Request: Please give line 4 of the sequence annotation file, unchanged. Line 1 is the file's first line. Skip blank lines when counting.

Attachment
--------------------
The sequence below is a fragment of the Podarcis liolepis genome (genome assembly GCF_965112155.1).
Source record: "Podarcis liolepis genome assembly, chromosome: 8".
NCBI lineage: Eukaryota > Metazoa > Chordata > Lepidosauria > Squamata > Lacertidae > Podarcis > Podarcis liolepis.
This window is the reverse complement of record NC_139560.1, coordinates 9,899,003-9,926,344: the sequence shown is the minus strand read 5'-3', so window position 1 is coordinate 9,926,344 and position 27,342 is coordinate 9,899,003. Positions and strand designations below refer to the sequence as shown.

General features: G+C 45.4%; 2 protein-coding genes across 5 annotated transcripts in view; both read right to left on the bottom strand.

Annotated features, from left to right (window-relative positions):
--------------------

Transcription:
This window is the reverse complement of record NC_139560.1, coordinates 9,899,003-9,926,344: the sequence shown is the minus strand read 5'-3', so window position 1 is coordinate 9,926,344 and position 27,342 is coordinate 9,899,003. Positions and strand designations below refer to the sequence as shown.